I had perhaps the best interaction with Mystal, with whom I had interesting chats throughout the day. Mystal’s response to my proposal was basically that poor and minority students need help, and phasing out federal aid would disproportionately hurt them. It was an argument with which I could sympathize, and it made more sense than just proclaiming “college education is a public good and should basically be free.” Unfortunately, writing on his blog post-debate, Mystal said that my “view makes a certain kind of sense” but nonetheless smacks of “the classic, Republican ‘f**k ‘em’ approach that disproportionately screws the poor and minorities.”

Um, ouch. Ascribing callousness or cruelty to either me or Republicans because we don’t like the negative effects of aid is, frankly, precisely why we can’t have a reasoned debate about these things. Maybe I’m an exceptionally gifted multi-tasker, or maybe I’ve just contemplated some important logic and facts, but I can be against mega-inflation without being indifferent to the poor. Indeed, quite the opposite.

First, much aid goes to people with little regard to their income. Pell Grants might be pretty well targeted – though they’re getting less so by the minute – but “unsubsidized” federal loans, which are backed by taxpayers, are available irrespective of need. Tax-based aid also skews high-income. The American Opportunity Tax Credit, for instance, can be claimed by joint filers making up to $180,000. And the well-to-do are best positioned to maximize their aid because they can afford financial planners to tell them how to hide wealth, or temporarily reduce income to optimize their eligibility. The cumulative effect of all this is to push up college prices.

Then there’s the psychological effect of hugely inflated sticker prices. If the message “college is astonishingly expensive” is repeated often enough, who do you think will more often be deterred from attending college, the rich or the poor? Probably the latter.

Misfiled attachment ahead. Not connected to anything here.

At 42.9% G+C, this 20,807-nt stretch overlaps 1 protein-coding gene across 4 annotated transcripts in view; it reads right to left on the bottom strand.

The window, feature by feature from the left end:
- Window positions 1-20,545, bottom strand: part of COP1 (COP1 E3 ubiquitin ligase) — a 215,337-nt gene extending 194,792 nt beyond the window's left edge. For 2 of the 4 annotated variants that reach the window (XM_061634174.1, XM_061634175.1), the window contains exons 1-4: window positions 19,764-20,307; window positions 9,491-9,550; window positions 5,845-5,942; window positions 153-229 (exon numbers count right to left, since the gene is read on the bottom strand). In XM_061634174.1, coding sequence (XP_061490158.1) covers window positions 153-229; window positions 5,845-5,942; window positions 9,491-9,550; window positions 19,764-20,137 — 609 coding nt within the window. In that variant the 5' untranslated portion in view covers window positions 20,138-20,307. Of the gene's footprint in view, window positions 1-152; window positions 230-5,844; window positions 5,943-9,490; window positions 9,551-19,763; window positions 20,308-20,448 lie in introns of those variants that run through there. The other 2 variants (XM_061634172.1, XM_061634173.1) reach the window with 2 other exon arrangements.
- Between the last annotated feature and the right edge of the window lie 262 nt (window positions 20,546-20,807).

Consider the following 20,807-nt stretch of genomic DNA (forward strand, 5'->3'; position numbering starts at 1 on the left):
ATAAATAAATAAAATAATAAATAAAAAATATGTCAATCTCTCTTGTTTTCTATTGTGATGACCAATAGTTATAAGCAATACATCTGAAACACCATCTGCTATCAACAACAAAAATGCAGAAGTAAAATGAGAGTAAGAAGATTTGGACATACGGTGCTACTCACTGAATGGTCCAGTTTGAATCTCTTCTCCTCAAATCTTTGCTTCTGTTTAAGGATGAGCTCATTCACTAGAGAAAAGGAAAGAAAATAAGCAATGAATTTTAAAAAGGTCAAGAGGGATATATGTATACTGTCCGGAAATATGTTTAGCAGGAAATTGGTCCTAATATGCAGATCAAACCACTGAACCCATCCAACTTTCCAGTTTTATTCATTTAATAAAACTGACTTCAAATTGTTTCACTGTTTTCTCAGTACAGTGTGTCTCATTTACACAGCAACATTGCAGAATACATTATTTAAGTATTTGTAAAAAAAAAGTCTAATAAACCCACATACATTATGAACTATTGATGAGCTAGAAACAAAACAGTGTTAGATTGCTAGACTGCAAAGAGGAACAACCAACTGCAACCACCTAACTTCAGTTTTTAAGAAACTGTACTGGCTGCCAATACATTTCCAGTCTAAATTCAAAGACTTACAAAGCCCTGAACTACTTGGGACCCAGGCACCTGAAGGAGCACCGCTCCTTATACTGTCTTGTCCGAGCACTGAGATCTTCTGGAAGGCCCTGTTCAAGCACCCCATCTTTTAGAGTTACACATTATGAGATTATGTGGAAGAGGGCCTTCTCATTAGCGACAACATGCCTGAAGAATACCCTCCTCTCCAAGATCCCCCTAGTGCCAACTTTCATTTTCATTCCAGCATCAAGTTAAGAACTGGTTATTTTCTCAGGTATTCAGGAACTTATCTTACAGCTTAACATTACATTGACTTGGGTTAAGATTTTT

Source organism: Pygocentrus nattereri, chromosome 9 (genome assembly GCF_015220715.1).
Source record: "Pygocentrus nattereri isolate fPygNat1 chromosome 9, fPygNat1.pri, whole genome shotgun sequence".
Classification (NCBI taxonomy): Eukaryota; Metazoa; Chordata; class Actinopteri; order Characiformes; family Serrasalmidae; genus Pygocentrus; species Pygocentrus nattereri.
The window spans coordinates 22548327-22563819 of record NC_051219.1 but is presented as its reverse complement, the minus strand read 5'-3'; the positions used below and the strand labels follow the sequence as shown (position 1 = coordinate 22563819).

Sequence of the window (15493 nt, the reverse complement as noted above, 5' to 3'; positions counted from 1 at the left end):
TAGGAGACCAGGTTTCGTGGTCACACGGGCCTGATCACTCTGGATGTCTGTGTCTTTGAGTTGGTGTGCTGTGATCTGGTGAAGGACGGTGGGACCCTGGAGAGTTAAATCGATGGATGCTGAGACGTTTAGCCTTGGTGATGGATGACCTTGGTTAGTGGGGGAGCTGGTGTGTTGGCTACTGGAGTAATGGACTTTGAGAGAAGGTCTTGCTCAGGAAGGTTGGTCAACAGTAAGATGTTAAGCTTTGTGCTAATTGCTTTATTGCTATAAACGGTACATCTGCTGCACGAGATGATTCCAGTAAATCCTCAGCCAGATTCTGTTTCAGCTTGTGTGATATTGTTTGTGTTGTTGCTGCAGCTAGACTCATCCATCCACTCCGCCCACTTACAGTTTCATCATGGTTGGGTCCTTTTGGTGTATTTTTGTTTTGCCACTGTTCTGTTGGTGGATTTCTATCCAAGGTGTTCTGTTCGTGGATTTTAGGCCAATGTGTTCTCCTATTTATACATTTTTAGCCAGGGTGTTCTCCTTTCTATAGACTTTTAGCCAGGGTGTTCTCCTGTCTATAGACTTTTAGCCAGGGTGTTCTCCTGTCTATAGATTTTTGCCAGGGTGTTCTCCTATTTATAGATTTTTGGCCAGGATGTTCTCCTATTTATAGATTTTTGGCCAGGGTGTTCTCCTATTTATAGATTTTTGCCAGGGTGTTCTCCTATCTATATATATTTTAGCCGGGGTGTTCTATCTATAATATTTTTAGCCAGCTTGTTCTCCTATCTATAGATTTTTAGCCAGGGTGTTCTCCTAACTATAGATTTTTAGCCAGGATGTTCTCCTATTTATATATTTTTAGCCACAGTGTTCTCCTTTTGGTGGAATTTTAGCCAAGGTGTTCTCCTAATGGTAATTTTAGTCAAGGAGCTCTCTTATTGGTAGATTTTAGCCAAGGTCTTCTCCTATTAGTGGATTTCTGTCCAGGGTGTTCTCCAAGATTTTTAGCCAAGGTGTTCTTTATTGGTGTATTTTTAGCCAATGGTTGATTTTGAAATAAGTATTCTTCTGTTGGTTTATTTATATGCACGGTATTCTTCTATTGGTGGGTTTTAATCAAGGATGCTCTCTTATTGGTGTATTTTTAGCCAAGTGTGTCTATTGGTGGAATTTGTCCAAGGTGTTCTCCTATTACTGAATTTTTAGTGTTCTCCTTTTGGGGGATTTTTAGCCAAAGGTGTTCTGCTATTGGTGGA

Next, the poor and minorities are no doubt disproportionately burdened by debt. Data indicate that’s definitely the case for African-Americans, and is likely the case for the poor considering that even debt loads that are small compared to some totals might be huge relative to a poor student’s wealth.

Finally, while people of all income levels and races spend too much time and treasure on higher education, the poor and minorities are probably the most snookered by “college for all.” The unfortunate reality is that those groups tend to be the least prepared to do college-level work or pay mammoth, inflated bills, and as a result tend to most readily pursue degrees without completing them. Among first-time, full-time students entering college in 2004, a weak 58.3 percent that didn’t transfer schools completed a four-year program within six years. Much worse, only 39.5 percent of African-Americans completed their degrees, and 50.1 percent of Hispanics. In large part this is the fault of factors preceding higher education – including our moribund K-12 system – but the dismal college completion reality remains.

In light of all this, is it really fair to proclaim that those who want to phase out inflationary, consumption-driving aid don’t care about the poor and minorities? Or is it long past time to give them a full and fair hearing?

Cross-posted from SeeThruEdu.com

Pell Grants Best for Buying Votes

Quite simply, Pell Grants are not supposed to be for the middle class. As the U.S. Department of Education’s website makes clear, Pell is supposed to be for “low-income undergraduate and certain postbaccalaureate students.”

So why characterize Pell as a benefit for the middle class? Because lots of people consider themselves to be in that group — which federal politicians rarely define — and policymakers want their votes.